This morning we woke up at 3:00 AM, confused at the time.
I didn't sleep very well even though I was so tired.
I was excited and anxious, and there were about 30 dogs outside my window
barking all night long.
We got up and spent the day at St. Augustine school in Arusha.
It was filled with hundreds of beautiful children learning and studying
together. There was a beautiful church that had been under construction
for 13 years next to the school with beautiful stained glass windows.
Two cows roamed the grounds and were used for fresh milk for the kids.
Sister Beatrice took our group to EVERY class in the school
(it took several hours) to meet all the children.
Christian and I got to teach a class to a group of 4-5-year-old children.
Oh my gosh! These were the CUTEST kids ever!
We sang primary songs, played games, and the kids recited the Lord's
prayer for us (at level 1000).
The children wanted to know why my pinkie was missing and why I was
burned. They were so concerned and asked lots of questions.
They touched my scars and my face, and I showed the children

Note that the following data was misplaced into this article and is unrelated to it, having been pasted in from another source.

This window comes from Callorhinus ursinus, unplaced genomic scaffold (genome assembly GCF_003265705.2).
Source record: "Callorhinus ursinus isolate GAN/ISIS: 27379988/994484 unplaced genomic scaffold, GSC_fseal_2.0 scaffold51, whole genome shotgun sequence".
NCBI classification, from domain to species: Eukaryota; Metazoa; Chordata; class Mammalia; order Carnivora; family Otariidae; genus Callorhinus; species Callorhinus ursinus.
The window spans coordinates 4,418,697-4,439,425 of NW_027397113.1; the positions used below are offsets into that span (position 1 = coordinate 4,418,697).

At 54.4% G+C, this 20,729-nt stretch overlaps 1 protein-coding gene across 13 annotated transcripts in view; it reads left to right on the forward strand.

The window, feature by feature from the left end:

photos of the Nies back home.
They were amazed, especially by Jane and Lottie and their
orange hair! They also were fascinated by Angus!! They had never
seen anything like that before!
A lot of the people here live in poverty but are so happy.
They taught me a good lesson about true happiness.
It's not about things that bring us joy; it's about people and experiences.
It's about God and His grace; the children here prove that daily,
and I was so touched and inspired.
This trek is going to be made into a documentary film
and everything is being filmed and documented.
That will be cool once it comes out later next year.
After lunch, we went to St. Joseph's hospital in Moshi.
K2 Adventure Foundation is helping to sponsor and maintain this facility.
It's incredible to see the quality of
health care compared to the quality we receive
in the United States. I am so very thankful!
Our group helped make bricks for future hospital additions,
painting, cleaning and worked the front desk checking in patients.
Since we had several healthcare professionals with us, they were
able to examine patients and train the staff.
Christian and I cut up gauze and sanitized the surgical tools.
The children get beds, clothing, 3 meals a day, and loving teachers and staff
to support and care for them, transportation to school, and
toys to play with.
K2 foundation supports this orphanage for
displaced children left to survive on their own.
They even have an orphanage dog to play with!
Before leaving, we painted our hands and signed our names on the wall
at the entry of the orphanage.
I hope to go back again one day with my own children.
It was a long day of service and love.
Tomorrow we begin our adventure!
This is what I eat every day:
It's pretty bland, but I am so worried I am going to get sick
and won't be able to hike (we've had at least three from our group get
deathly ill, and one had to drop out).